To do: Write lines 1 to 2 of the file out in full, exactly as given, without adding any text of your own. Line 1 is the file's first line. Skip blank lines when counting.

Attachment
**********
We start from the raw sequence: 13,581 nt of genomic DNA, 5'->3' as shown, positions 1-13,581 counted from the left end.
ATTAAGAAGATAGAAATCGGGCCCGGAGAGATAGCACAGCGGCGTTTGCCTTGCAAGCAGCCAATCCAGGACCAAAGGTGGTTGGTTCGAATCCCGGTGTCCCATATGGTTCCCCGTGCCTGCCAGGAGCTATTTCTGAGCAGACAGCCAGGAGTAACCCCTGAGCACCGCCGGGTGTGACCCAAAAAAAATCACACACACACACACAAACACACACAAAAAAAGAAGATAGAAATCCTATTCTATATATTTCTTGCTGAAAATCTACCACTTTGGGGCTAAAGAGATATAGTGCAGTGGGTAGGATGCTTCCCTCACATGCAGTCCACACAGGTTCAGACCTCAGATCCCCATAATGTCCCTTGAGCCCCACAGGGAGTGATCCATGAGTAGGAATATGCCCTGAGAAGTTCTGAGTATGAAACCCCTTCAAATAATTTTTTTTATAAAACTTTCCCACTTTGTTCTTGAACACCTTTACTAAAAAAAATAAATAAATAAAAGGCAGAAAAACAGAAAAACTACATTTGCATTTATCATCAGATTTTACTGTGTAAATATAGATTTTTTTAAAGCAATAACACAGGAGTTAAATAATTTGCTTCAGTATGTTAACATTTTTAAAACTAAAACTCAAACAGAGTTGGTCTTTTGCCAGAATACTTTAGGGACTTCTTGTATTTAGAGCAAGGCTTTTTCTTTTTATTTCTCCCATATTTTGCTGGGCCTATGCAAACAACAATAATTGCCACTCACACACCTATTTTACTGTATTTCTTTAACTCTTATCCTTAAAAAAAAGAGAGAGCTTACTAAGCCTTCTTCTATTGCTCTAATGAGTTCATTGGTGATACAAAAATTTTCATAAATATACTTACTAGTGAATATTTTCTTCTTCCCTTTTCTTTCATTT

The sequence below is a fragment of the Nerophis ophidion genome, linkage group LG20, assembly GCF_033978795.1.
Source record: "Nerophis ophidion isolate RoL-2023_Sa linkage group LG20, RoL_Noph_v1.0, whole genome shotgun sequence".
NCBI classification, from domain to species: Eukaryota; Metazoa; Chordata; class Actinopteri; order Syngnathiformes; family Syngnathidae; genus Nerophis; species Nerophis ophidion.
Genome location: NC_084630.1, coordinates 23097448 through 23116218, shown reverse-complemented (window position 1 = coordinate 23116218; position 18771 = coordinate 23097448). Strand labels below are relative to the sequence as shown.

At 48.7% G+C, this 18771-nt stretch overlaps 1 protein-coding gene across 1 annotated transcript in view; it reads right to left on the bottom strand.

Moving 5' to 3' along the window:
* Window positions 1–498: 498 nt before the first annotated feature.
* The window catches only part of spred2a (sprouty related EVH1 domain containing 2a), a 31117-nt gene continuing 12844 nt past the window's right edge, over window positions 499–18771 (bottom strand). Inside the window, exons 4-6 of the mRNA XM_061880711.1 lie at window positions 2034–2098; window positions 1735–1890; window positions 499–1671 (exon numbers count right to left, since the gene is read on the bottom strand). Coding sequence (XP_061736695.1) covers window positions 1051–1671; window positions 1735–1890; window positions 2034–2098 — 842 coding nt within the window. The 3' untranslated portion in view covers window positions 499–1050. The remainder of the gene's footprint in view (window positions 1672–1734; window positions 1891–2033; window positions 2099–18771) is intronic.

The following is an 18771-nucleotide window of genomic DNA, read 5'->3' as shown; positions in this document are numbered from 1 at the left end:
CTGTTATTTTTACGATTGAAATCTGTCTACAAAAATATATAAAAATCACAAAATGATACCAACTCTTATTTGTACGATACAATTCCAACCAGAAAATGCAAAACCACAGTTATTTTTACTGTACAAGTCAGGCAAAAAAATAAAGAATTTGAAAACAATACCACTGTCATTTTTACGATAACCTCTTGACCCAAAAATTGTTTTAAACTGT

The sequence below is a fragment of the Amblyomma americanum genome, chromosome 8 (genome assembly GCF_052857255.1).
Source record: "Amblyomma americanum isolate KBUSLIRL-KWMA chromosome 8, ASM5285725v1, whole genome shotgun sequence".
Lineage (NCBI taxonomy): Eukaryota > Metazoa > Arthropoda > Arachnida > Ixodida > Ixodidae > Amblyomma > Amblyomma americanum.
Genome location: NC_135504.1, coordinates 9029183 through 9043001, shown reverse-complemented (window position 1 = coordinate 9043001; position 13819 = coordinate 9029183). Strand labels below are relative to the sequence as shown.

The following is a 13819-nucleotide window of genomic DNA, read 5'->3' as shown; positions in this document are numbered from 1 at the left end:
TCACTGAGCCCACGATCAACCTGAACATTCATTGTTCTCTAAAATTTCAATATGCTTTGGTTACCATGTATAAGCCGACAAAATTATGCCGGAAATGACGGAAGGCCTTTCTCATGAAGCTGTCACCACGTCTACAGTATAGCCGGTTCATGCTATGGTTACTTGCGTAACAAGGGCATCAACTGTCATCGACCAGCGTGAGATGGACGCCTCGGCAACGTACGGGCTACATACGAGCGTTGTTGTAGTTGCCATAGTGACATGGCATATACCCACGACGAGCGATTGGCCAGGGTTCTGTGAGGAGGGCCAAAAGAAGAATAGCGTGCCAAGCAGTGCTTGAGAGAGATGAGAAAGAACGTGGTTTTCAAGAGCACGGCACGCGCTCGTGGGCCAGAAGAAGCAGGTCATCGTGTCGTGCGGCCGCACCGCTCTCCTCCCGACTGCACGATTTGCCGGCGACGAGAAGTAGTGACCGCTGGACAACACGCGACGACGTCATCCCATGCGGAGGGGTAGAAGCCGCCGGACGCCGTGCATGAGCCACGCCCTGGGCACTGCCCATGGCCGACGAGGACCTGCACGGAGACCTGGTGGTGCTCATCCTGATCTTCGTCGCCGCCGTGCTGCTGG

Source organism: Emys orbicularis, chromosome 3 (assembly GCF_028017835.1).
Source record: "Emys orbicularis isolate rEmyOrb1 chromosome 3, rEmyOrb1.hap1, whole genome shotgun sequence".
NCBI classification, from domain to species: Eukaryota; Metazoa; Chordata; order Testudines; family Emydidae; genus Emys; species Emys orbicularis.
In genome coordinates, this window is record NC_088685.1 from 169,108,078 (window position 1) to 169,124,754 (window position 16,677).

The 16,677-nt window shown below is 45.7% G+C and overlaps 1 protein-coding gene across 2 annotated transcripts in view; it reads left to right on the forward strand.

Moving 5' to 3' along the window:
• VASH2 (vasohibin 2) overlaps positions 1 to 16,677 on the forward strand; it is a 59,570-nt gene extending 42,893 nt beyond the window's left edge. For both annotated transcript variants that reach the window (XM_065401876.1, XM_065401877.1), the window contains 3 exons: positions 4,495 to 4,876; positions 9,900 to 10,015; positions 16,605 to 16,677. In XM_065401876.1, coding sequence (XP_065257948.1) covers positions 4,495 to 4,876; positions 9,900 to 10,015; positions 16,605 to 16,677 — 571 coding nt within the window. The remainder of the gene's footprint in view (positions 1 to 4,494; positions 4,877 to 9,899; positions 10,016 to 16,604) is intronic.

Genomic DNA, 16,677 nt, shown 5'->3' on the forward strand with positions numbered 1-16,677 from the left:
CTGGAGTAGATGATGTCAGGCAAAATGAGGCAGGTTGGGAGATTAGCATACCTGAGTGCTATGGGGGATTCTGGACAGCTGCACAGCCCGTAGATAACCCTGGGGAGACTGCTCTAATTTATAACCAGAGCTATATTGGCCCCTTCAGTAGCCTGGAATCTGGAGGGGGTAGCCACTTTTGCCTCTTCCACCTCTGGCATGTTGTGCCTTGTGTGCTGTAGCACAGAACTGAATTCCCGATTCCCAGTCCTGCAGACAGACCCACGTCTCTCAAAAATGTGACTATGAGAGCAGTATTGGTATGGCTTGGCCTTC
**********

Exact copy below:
We start from the raw sequence: 13,581 nt of genomic DNA, 5'->3' as shown, positions 1-13,581 counted from the left end.
ATTAAGAAGATAGAAATCGGGCCCGGAGAGATAGCACAGCGGCGTTTGCCTTGCAAGCAGCCAATCCAGGACCAAAGGTGGTTGGTTCGAATCCCGGTGTCCCATATGGTTCCCCGTGCCTGCCAGGAGCTATTTCTGAGCAGACAGCCAGGAGTAACCCCTGAGCACCGCCGGGTGTGACCCAAAAAAAATCACACACACACACACAAACACACACAAAAAAAGAAGATAGAAATCCTATTCTATATATTTCTTGCTGAAAATCTACCACTTTGGGGCTAAAGAGATATAGTGCAGTGGGTAGGATGCTTCCCTCACATGCAGTCCACACAGGTTCAGACCTCAGATCCCCATAATGTCCCTTGAGCCCCACAGGGAGTGATCCATGAGTAGGAATATGCCCTGAGAAGTTCTGAGTATGAAACCCCTTCAAATAATTTTTTTTATAAAACTTTCCCACTTTGTTCTTGAACACCTTTACTAAAAAAAATAAATAAATAAAAGGCAGAAAAACAGAAAAACTACATTTGCATTTATCATCAGATTTTACTGTGTAAATATAGATTTTTTTAAAGCAATAACACAGGAGTTAAATAATTTGCTTCAGTATGTTAACATTTTTAAAACTAAAACTCAAACAGAGTTGGTCTTTTGCCAGAATACTTTAGGGACTTCTTGTATTTAGAGCAAGGCTTTTTCTTTTTATTTCTCCCATATTTTGCTGGGCCTATGCAAACAACAATAATTGCCACTCACACACCTATTTTACTGTATTTCTTTAACTCTTATCCTTAAAAAAAAGAGAGAGCTTACTAAGCCTTCTTCTATTGCTCTAATGAGTTCATTGGTGATACAAAAATTTTCATAAATATACTTACTAGTGAATATTTTCTTCTTCCCTTTTCTTTCATTT